The BMW group has, as part of a pilot project, used 3D printing to make custom orthotic devices designed to take the stress from a worker’s thumbs when performing repetitive tasks in manufacturing cars. Using a CO2 laser and preheated construction chamber, unique and customised flexible thumb cots have been manufactured using the additive process.
The project has been carried out in cooperation with the Department of Ergonomics at the Technical University of Munich. It aims to protect workers against excess strains on the thumb joints while fitting rubber plugs in the car chasis which must be pressed in by hand. These plugs cover openings such as drain holes in the body before it is painted.
The worker's thumb is scanned with a 3D scanner to take specific measurements. This data is then applied to a template and the device created using a selective laser sintering process. The powders are preheated to allow each fine layer to merge with the preceding one.
The cots are made of a polyurethane thermoplastic, which are produced in such a way that allows free movement normally, but when extended becomes a reinforced splint and spreads the force across the entire thumb.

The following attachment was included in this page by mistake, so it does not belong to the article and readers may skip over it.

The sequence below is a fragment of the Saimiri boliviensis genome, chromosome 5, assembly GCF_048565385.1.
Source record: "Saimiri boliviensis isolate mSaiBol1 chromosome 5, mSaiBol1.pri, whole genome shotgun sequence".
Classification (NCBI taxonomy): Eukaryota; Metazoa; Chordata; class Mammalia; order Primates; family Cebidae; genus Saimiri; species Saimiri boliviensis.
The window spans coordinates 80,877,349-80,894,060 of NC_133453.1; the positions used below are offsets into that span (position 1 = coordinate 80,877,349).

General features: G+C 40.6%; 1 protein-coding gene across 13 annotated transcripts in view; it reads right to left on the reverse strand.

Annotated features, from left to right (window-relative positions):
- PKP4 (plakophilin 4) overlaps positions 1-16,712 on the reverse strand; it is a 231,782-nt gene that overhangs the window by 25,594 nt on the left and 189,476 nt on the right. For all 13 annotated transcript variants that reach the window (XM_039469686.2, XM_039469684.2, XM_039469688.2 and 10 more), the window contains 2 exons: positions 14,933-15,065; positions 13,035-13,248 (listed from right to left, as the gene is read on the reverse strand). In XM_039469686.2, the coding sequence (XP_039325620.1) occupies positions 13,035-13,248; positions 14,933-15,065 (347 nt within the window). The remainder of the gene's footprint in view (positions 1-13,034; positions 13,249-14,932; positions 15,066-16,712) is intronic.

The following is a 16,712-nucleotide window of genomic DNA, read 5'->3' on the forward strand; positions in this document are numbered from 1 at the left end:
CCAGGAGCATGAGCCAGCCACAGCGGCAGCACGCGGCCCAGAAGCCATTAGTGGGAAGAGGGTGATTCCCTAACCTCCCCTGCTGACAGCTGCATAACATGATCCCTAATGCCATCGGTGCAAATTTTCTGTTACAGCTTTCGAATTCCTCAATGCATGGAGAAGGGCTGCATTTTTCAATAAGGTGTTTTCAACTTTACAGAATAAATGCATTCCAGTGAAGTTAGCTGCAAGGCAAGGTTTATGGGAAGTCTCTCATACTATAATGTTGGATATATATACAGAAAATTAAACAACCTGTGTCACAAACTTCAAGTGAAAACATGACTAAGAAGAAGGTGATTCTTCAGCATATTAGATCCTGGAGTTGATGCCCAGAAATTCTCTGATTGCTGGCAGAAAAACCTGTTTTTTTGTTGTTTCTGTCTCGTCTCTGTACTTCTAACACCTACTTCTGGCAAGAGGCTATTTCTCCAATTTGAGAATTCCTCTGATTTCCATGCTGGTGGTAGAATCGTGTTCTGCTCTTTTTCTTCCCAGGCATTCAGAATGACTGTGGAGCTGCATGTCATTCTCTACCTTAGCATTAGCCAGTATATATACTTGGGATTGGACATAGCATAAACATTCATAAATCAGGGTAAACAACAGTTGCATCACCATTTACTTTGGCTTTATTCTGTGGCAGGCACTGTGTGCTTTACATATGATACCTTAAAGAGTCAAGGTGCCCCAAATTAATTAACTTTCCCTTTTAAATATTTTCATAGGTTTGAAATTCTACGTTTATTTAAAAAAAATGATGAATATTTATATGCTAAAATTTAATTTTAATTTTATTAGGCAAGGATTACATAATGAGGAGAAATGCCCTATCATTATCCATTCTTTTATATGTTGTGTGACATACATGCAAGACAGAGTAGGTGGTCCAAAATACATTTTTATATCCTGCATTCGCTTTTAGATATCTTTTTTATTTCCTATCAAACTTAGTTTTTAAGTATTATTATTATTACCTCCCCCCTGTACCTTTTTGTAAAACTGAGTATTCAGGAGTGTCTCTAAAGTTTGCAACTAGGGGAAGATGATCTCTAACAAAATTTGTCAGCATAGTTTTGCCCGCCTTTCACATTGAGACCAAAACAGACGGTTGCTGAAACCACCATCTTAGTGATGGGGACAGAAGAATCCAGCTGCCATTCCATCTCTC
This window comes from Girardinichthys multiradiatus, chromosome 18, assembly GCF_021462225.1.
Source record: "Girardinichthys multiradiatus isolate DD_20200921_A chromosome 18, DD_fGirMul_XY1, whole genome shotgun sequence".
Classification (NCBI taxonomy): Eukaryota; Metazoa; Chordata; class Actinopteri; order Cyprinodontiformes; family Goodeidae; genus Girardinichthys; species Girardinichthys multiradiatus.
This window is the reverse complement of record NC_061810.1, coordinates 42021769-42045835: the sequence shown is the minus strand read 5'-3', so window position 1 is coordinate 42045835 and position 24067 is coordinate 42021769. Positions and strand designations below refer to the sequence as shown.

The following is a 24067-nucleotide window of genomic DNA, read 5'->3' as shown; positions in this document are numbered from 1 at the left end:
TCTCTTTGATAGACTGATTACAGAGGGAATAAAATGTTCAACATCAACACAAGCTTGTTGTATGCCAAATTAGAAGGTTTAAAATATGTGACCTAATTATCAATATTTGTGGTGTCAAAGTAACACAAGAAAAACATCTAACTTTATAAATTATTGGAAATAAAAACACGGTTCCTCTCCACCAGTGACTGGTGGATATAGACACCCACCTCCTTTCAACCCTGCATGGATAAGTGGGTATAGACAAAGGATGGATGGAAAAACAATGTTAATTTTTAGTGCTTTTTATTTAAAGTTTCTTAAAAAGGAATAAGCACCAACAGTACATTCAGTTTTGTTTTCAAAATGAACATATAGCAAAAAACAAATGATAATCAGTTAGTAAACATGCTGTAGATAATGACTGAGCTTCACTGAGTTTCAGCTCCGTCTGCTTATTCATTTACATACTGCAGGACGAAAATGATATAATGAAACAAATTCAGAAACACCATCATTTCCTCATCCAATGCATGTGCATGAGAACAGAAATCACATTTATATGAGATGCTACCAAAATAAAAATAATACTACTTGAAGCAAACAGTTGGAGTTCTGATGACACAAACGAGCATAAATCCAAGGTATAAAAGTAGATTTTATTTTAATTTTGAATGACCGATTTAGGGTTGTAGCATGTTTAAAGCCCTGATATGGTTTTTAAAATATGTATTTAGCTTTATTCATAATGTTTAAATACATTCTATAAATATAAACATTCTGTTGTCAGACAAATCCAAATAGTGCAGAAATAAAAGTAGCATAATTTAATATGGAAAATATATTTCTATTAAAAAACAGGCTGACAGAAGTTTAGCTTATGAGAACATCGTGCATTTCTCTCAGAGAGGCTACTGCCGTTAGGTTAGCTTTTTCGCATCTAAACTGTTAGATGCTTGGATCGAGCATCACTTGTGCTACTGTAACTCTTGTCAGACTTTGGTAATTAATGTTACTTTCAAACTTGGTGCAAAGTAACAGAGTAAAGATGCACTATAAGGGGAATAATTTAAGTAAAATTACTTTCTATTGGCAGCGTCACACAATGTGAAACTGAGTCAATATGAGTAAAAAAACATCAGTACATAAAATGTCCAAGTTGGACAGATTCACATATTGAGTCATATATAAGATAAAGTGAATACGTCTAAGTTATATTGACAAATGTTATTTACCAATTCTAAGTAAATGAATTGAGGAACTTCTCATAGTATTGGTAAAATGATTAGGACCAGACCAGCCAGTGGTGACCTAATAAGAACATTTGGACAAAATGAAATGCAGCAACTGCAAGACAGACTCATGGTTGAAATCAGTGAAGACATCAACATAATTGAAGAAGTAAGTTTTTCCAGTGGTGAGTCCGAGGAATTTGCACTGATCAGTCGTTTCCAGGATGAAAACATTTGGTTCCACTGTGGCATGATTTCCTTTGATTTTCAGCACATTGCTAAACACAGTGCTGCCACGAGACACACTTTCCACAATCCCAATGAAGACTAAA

A press release from the group stated: 'The BMW Group considers people the key to a lean production that focuses on the customer benefit. This is why the company interprets "Industry 4.0" as a way to make reasonable use of technologies in order to provide the best-possible support to the workers in production and in support areas.'
The Group is one of many major engineering companies that either are already using, or looking into additive manufacturing and 3D printing. On 14 July 2014 it was reported that shipping giants, Maersk, had announced that it was considering the possibility of installing AM machines on its ships. It was said that the technology would be used to provide substitute parts onboard ships that would otherwise be difficult to come by.